A few days back I met a young entrepreneur running a very exciting company. Personally, I thought it was an emerging space; not yet very hot, but getting there. As our discussion progressed, we discussed his thought process, how he would go forward, the team he required to execute his expansion plans etc. By the end of the discussion I was thinking that the niche he was targeting was something which had scope for more players (there were a couple of folks already in this space) and if executed with the right partners, it could become big. There were a lot of ifs, but I found the space and the work the company did exciting. But would it mean that it would be the right investment for the firm I work with to make?
It’d be easy to think that the typical investor-entrepreneur interaction can go something like this famous scene from Jerry Maguire:
The folks at Garage get it right when they say:
What is the investor most interested in? Contrary to popular belief, the venture capitalist sitting at the other end of the table glaring inscrutably at the presenting entrepreneur is not thinking, “Is this company going to make a lot of money?” That is the simple question that most entrepreneurs think they are answering, but they are missing the crux of the venture capital process. What the investor is really thinking is, “Is this company the best next investment for me and my fund?” That is a much more complex question, but that is what the entrepreneur has to answer.
And that’s complex. Why? Here could be some of the reasons:
- Because the investor has to think of the timing.
- Because the investor has to think of potential exit routes.
- Because the investor has to also think of sector wise allocation of capital.
Let me elaborate on each of them.
Timing: Every fund has a life. Every fund also has an investment strategy. Life is normally around 8-10 years. The strategy can vary. For early stage funds, based on the type of fund, one can decide their investment strategy, how much to allocate to follow on rounds etc. So if you come to an early stage fund when it is at the end of its investment period, their reaction might be very different from had you come to them a couple of years earlier when they had more capital to deploy.
Exits: This is the only way the funds make money. Not every company is going to have an IPO. Acquisitions and secondary sales are possibly the most common exit routes for early stage investors. Questions arise as to, who will invest in the next round? And why? And at what valuation? Some startups exactly know the answer to this (I’d reckon Bazee.com knew from the start that if executed, they’d be an attractive acquisition for eBay), others have to figure it out. The investor however, would always like to know how likely an exit is and what are the possible routes. This question becomes more pertinent, when the amount you’re looking for is relatively significant, say in crores.
Sector focus and capital allocation: 99% of all VC firms clearly list out the sectors they are interested in. Some mention this in the affirmative, “We like to invest in X, Y, Z”, some mention it in negative, “We will not invest in this”. Inside the VC firm, the fund manager is thinking of how to allocate capital which somehow goes in tune with the investment thesis. LPs (the fund of funds) don’t take kindly to deviations from the plan. The entrepreneur doesn’t know it, but I think being aware of some of the challenges inside the VC firm would make them more aware of the larger system, which they are choosing to be a part of. Have a look at Naukri’s portfolio of strategic investments. Save one or two, all the companies have something in common. Yes they are all digital, but they are all bound by a common thread of listings or directories. At Aavishkaar, we’re looking at companies which will strengthen rural, semi urban and underserved India’s social infrastructure. True, there exist sector agnostic funds, but even within those funds, there’s a rationale as to how much of the capital they’re willing to allocate to a particular sector and a sub sector.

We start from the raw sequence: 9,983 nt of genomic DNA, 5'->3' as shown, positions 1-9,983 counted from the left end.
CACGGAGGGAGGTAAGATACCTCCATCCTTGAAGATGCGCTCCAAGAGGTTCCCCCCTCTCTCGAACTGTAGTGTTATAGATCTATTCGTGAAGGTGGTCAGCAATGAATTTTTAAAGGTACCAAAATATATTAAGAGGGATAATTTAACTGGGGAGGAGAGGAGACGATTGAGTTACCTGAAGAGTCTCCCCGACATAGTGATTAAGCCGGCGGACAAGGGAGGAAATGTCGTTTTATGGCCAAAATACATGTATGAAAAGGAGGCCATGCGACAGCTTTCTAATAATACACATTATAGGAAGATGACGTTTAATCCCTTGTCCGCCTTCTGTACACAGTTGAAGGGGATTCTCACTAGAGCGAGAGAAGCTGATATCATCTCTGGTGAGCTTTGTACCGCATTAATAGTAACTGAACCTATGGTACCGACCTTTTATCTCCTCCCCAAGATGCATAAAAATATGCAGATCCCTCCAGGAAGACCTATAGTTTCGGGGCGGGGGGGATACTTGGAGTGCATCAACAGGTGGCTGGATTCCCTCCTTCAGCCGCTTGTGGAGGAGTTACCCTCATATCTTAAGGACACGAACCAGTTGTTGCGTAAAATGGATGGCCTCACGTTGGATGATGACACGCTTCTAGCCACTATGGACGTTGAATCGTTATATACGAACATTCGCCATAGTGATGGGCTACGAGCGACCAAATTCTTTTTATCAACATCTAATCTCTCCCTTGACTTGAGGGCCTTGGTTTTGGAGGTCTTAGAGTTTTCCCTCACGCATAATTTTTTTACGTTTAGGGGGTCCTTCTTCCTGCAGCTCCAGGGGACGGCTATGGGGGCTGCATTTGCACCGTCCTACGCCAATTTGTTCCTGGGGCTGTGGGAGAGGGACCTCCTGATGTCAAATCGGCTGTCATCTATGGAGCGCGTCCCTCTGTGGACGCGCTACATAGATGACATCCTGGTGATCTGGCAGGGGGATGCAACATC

We often hear comments to the tune of “Only 5 out of 1000 startups get funded”, and the reasons for this phenomenon are cited as, “Because every company isn’t a VC type of business”. Apart from reasons like ability to scale, the above are some of the reasons to keep in mind as well.
So at times, it’s not you, its us.
What can you as an entrepreneur do:
Find out more about the fund:
- What is the fund’s investment philosophy? Almost every fund has this clearly mentioned on their website.
- Learn if they have raised a new fund, the vintage of the existing funds.
- Talk to the portfolio companies and gather data on their experiences whilst interacting with the fund.
- What does the fund like to invest in? For e.g: Cervin Ventures (started by the Co-founder of Akamai) has made it explicit that they will not consider B2C plans.
- What does the current portfolio look like?
Risks the fund is willing to take:
- What kind of risk the fund is willing to take?
- And the risks that the funds are hesitating to take. Execution risk? Technology risk? Political risk?
Disclaimer: The views and opinions expressed in this column are strictly personal, and not those of any organization/institution the author is or has been a part of, nor is made in any official capacity of such organization/institution, unless explicitly stated otherwise.